By “seems good” I mean that when I cranked the engine over by hand the compression felt “OK.” Not an official test to be sure, but that, and the fact I’ve had it running silky smooth for a couple of days on two separate occasions since the timing belt disaster are enough for me to assume that nothing ever got so out of whack that it mangled my valves, which is the only reason I’d be paying any attention to compression. So, overall, I have to be very skeptical of compression being at the root of my issue here.

I have some new codes. I have misfire on 1, 3, and 4. I also have another symptom that may be related which I forgot to mention previously. I’m noticing some dieseling or run on. Not much, not bad, but it’s not the crisp transition to “off” that I’m accustomed to.

As far as the procedure for the timing, let me describe it for you. I wasn’t able to get the belt aligned properly using any of the normally recommended procedures. Everything was too damn tight. I loosened all the pulleys to get some play and got everything lined up, then retightened the pulleys.

I posted some images of the belt before I had it aligned to show the marks I used. On the crank, the first image in the set, the circular indentation marked in red should, if I’m reading things correctly, be set to 12 O’clock to get TDC on cylinder 1. In this position, the cam sprockets for 2 and 4 on the driver side of the vehicle will be under load, 1 and 3 will turn freely. Once everything is lined up anyway. I’ve taken some pictures of that as well. There is a single notch in the intake cam pulleys on both sides of the engine. The single mark is aligned with the notch in the top of the case at 12 O’clock. At the bottom of each of those pulleys is a double mark that is aligned with a matching double mark on the exhaust pulley on both sides. When lined up, there is also a mark on each of the exhaust pulleys that will point to 3 or 9 O’clock, away from the engine, on either side.

So the above describes exactly the alignment I used. You can see marks in the images attached.

I don’t believe I will be able to check the timing on the belt until next weekend. To be clear again, the misfire is not terrible, the car is absolutely drivable, it’s basically idling rough.

Also, again, this really seems to be connected to the aggressive braking incident. If anybody has any idea how that situation could have messed up something to put me where I am now, please shoot. I need more things to check.


#7

MCBMW wrote:
Also, again, this really seems to be connected to the aggressive braking incident. If anybody has any idea how that situation could have messed up something to put me where I am now, please shoot.

If a problem arises after hard braking, you might want to check the motor mounts.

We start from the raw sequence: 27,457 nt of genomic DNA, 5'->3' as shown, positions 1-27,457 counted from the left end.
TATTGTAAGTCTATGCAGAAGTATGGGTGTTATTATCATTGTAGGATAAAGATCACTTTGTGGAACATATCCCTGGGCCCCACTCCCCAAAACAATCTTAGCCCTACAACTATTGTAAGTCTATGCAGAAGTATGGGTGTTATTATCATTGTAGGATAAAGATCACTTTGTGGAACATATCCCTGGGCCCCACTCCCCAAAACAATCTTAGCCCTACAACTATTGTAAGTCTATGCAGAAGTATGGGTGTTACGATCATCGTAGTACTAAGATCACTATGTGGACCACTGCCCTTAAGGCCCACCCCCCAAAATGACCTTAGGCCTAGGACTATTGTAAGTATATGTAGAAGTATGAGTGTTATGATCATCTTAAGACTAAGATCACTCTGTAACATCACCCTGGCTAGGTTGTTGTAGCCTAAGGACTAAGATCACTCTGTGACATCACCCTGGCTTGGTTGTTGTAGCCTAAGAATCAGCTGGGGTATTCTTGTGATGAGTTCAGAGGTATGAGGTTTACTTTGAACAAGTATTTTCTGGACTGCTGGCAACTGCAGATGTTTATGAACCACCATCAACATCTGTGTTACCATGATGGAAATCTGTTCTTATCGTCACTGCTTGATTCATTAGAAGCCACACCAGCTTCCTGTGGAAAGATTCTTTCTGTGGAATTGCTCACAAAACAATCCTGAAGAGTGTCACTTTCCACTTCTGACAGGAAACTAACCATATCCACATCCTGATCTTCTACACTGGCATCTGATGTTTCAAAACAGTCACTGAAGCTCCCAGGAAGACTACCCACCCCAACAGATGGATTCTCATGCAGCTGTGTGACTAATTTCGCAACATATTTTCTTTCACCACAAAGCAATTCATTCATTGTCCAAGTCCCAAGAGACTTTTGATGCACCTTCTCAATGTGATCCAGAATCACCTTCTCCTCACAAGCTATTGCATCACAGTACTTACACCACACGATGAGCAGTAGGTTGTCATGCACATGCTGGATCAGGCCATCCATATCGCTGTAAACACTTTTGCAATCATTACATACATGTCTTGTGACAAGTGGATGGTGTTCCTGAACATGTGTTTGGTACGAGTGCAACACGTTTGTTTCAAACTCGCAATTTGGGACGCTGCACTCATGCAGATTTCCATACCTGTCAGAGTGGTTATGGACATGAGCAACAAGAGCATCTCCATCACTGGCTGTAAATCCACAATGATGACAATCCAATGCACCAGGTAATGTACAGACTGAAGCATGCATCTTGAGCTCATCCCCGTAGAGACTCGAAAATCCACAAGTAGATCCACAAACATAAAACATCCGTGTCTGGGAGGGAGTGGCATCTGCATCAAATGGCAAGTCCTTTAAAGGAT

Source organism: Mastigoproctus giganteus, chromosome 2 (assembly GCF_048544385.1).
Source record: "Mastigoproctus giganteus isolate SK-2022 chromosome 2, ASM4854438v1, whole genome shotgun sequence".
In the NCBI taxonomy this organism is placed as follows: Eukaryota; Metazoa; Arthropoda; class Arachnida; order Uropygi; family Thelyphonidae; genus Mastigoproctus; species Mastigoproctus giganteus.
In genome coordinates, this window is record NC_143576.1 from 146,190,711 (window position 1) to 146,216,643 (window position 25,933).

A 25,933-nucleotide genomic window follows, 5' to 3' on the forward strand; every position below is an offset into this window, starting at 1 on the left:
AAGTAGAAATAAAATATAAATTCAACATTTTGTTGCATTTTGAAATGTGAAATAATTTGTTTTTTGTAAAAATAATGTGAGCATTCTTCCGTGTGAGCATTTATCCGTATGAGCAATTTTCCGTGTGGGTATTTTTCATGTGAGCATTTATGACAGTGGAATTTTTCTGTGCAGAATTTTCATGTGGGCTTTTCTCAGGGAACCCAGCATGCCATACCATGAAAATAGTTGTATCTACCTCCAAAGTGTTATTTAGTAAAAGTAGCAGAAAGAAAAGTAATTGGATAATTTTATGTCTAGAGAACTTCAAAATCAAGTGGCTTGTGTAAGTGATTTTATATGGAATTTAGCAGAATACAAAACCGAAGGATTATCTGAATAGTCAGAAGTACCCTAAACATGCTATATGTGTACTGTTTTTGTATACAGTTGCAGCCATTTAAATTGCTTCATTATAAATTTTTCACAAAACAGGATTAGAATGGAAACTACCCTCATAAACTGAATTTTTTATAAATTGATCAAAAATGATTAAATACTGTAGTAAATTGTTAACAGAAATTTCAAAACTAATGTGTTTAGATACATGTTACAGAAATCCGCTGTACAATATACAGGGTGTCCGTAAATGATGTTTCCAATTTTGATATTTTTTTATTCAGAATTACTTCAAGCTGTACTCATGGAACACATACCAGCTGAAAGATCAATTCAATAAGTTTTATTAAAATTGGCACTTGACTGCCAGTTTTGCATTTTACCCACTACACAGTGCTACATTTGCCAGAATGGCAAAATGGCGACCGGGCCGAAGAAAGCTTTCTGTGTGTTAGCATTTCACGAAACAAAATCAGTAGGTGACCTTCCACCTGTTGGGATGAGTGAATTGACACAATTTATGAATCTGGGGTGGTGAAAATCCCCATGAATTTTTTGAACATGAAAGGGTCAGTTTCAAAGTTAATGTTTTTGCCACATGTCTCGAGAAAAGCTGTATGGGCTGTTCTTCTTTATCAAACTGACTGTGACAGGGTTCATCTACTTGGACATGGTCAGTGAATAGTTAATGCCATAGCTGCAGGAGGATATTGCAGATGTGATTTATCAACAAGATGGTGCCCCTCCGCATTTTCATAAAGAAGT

#8

I think I read somewhere that the engine in question is a Subaru. Other than that we have to guess at the size, age, and model car this is from.

Year, Make Model, and engine size please.

Also was there a shaft key that was not installed. Sometimes they can drop out when installing a gear/pulley. This would allow the timing to get out of sequence easy.

Yosemite


#9

Sorry Yosemite, I got so caught up with the story I forgot some of the vehicle specifics. I thought they’d be there on my user flair as well.

This is a 99 Subaru Legacy Outback. It has the 2.5 DOHC EJ25 engine. Right now it has about 160k on the clock.

As for shaft keys, I haven’t heard of anything of the sort for this vehicle. Unless I’m missing something.

Also, could something with the motor mounts cause a misfire?


#10

Bad motor mounts can cause stress (pulling or bending) on wires and tubing. and that stress can cause just about anything if the wire opens up or the tubing develops a crack.


#11
Bad motor mounts can cause stress (pulling or bending) on wires and tubing. and that stress can cause just about anything if the wire opens up or the tubing develops a crack.

Yes…look for a vacuum leak.


#12

I presume your timing belt configuration is one crank sprocket and two cam sprockets. That configuration is considerably more difficult to get the timing belt marks correctly aligned than the one crank/one cam sprocket config. I’ve no experience with that configuration myself, but Ray and Tom mentioned having a problem with it on the show one time on one of their customer’s cars. They had to repeat the procedure several times to get it right. As I recall , what they said, there’s a bit of a trick needed to get the slack out between the two cam pulleys before doing the crank sprocket mark alignment. So timing belt mis-alignment remains a possibility.

Given the mysteries you’ve experienced to date, might be a good idea to just update the ignition systems with new parts, at the very minimum all the high voltage wires and spark plugs. With the plugs out that would give you an opportunity to measure the compression.

Besides ignition, problems with air fuel mixture can cause misfiring. Common causes are

  • Vacuum leaks, first priority is the brake booster since yours seem to be brake related
  • MAF or MAP sensor problems
  • Fuel pressure problems
  • Clogged fuel filter or injector
  • Clogged air filter